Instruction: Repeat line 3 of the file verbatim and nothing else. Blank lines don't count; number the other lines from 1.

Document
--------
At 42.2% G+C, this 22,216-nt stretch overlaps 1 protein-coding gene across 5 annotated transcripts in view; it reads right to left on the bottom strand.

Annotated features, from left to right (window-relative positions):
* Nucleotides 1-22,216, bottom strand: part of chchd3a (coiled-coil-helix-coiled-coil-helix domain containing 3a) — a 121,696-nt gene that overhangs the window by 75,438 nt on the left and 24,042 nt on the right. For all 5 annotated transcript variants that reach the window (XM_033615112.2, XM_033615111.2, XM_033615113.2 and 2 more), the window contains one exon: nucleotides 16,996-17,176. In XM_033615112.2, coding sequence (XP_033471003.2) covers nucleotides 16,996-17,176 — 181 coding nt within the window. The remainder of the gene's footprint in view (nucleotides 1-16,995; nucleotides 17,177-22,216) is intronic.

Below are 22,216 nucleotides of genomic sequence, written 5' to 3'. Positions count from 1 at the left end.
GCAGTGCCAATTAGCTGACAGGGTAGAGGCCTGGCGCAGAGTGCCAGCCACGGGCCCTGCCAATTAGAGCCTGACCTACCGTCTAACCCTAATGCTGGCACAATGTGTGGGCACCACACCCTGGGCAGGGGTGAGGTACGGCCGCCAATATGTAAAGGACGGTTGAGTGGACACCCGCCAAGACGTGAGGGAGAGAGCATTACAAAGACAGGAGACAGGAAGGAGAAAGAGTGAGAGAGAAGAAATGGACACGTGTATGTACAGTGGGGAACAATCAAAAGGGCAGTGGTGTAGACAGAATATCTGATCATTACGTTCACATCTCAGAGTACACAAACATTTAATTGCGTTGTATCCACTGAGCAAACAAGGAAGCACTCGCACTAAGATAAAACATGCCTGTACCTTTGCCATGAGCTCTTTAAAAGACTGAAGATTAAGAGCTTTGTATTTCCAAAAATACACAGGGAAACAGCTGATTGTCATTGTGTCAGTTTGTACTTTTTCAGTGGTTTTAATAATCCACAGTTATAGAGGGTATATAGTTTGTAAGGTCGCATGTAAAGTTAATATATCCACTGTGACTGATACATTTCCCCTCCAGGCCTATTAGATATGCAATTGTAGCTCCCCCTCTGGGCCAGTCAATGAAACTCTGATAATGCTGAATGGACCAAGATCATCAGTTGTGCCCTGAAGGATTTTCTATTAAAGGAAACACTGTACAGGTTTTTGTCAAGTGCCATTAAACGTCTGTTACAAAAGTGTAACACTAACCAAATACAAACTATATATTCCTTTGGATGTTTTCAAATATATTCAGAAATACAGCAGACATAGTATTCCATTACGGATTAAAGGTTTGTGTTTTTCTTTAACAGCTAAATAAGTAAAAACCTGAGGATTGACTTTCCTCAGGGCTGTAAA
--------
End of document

* Nucleotides 1-22,216, bottom strand: part of chchd3a (coiled-coil-helix-coiled-coil-helix domain containing 3a) — a 121,696-nt gene that overhangs the window by 75,438 nt on the left and 24,042 nt on the right. For all 5 annotated transcript variants that reach the window (XM_033615112.2, XM_033615111.2, XM_033615113.2 and 2 more), the window contains one exon: nucleotides 16,996-17,176. In XM_033615112.2, coding sequence (XP_033471003.2) covers nucleotides 16,996-17,176 — 181 coding nt within the window. The remainder of the gene's footprint in view (nucleotides 1-16,995; nucleotides 17,177-22,216) is intronic.